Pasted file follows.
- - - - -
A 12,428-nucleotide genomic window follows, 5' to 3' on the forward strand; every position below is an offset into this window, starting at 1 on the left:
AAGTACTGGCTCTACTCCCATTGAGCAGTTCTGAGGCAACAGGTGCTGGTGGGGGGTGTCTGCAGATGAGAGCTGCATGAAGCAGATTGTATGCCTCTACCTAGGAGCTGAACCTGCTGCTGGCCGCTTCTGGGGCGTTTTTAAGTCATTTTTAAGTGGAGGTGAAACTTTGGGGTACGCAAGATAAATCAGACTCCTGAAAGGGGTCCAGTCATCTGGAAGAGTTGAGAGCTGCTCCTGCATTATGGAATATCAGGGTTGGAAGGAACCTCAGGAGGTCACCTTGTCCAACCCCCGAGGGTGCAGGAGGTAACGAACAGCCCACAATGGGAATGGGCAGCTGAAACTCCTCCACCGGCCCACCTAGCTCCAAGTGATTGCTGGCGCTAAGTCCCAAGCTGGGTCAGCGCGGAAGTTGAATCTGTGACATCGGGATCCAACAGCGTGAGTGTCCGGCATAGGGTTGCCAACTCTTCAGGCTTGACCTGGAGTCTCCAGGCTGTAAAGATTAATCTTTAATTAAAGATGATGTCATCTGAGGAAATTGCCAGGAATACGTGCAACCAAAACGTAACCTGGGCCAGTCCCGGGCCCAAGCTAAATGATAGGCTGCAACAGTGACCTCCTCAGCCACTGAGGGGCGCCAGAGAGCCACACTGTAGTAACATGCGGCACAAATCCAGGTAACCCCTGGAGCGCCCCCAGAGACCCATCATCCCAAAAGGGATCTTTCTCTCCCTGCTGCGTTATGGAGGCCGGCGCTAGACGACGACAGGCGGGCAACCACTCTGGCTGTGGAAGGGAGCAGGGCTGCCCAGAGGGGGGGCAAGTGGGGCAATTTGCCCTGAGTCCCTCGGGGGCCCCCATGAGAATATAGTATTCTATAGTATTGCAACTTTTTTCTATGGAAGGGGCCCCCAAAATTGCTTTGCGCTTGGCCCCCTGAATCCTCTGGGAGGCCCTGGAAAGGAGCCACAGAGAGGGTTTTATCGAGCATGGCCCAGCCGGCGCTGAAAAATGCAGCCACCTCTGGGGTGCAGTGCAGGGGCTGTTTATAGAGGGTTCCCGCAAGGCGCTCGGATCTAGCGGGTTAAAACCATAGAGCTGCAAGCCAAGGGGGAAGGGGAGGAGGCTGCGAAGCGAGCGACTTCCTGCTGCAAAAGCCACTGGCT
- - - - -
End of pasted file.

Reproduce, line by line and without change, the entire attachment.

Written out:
A 12,428-nucleotide genomic window follows, 5' to 3' on the forward strand; every position below is an offset into this window, starting at 1 on the left:
AAGTACTGGCTCTACTCCCATTGAGCAGTTCTGAGGCAACAGGTGCTGGTGGGGGGTGTCTGCAGATGAGAGCTGCATGAAGCAGATTGTATGCCTCTACCTAGGAGCTGAACCTGCTGCTGGCCGCTTCTGGGGCGTTTTTAAGTCATTTTTAAGTGGAGGTGAAACTTTGGGGTACGCAAGATAAATCAGACTCCTGAAAGGGGTCCAGTCATCTGGAAGAGTTGAGAGCTGCTCCTGCATTATGGAATATCAGGGTTGGAAGGAACCTCAGGAGGTCACCTTGTCCAACCCCCGAGGGTGCAGGAGGTAACGAACAGCCCACAATGGGAATGGGCAGCTGAAACTCCTCCACCGGCCCACCTAGCTCCAAGTGATTGCTGGCGCTAAGTCCCAAGCTGGGTCAGCGCGGAAGTTGAATCTGTGACATCGGGATCCAACAGCGTGAGTGTCCGGCATAGGGTTGCCAACTCTTCAGGCTTGACCTGGAGTCTCCAGGCTGTAAAGATTAATCTTTAATTAAAGATGATGTCATCTGAGGAAATTGCCAGGAATACGTGCAACCAAAACGTAACCTGGGCCAGTCCCGGGCCCAAGCTAAATGATAGGCTGCAACAGTGACCTCCTCAGCCACTGAGGGGCGCCAGAGAGCCACACTGTAGTAACATGCGGCACAAATCCAGGTAACCCCTGGAGCGCCCCCAGAGACCCATCATCCCAAAAGGGATCTTTCTCTCCCTGCTGCGTTATGGAGGCCGGCGCTAGACGACGACAGGCGGGCAACCACTCTGGCTGTGGAAGGGAGCAGGGCTGCCCAGAGGGGGGGCAAGTGGGGCAATTTGCCCTGAGTCCCTCGGGGGCCCCCATGAGAATATAGTATTCTATAGTATTGCAACTTTTTTCTATGGAAGGGGCCCCCAAAATTGCTTTGCGCTTGGCCCCCTGAATCCTCTGGGAGGCCCTGGAAAGGAGCCACAGAGAGGGTTTTATCGAGCATGGCCCAGCCGGCGCTGAAAAATGCAGCCACCTCTGGGGTGCAGTGCAGGGGCTGTTTATAGAGGGTTCCCGCAAGGCGCTCGGATCTAGCGGGTTAAAACCATAGAGCTGCAAGCCAAGGGGGAAGGGGAGGAGGCTGCGAAGCGAGCGACTTCCTGCTGCAAAAGCCACTGGCT